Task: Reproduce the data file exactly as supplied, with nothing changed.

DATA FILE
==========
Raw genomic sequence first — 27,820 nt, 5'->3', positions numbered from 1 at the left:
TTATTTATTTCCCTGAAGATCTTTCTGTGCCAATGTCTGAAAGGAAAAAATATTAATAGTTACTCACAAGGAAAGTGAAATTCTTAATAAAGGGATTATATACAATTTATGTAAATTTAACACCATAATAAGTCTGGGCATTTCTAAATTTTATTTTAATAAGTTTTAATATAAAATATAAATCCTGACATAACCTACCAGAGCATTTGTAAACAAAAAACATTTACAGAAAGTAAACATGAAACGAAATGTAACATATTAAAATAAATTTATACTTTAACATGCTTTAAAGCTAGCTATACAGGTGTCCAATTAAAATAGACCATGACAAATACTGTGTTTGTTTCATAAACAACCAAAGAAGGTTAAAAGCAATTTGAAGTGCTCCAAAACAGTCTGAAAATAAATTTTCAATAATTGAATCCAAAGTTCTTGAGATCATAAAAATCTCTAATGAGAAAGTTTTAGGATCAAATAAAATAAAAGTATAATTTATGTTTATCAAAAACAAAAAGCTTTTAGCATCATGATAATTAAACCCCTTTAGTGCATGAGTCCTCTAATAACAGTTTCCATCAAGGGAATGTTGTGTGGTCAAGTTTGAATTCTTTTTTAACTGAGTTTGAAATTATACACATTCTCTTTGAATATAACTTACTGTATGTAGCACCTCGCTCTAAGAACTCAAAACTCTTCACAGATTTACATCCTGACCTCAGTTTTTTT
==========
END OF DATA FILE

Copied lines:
Raw genomic sequence first — 27,820 nt, 5'->3', positions numbered from 1 at the left:
TTATTTATTTCCCTGAAGATCTTTCTGTGCCAATGTCTGAAAGGAAAAAATATTAATAGTTACTCACAAGGAAAGTGAAATTCTTAATAAAGGGATTATATACAATTTATGTAAATTTAACACCATAATAAGTCTGGGCATTTCTAAATTTTATTTTAATAAGTTTTAATATAAAATATAAATCCTGACATAACCTACCAGAGCATTTGTAAACAAAAAACATTTACAGAAAGTAAACATGAAACGAAATGTAACATATTAAAATAAATTTATACTTTAACATGCTTTAAAGCTAGCTATACAGGTGTCCAATTAAAATAGACCATGACAAATACTGTGTTTGTTTCATAAACAACCAAAGAAGGTTAAAAGCAATTTGAAGTGCTCCAAAACAGTCTGAAAATAAATTTTCAATAATTGAATCCAAAGTTCTTGAGATCATAAAAATCTCTAATGAGAAAGTTTTAGGATCAAATAAAATAAAAGTATAATTTATGTTTATCAAAAACAAAAAGCTTTTAGCATCATGATAATTAAACCCCTTTAGTGCATGAGTCCTCTAATAACAGTTTCCATCAAGGGAATGTTGTGTGGTCAAGTTTGAATTCTTTTTTAACTGAGTTTGAAATTATACACATTCTCTTTGAATATAACTTACTGTATGTAGCACCTCGCTCTAAGAACTCAAAACTCTTCACAGATTTACATCCTGACCTCAGTTTTTTT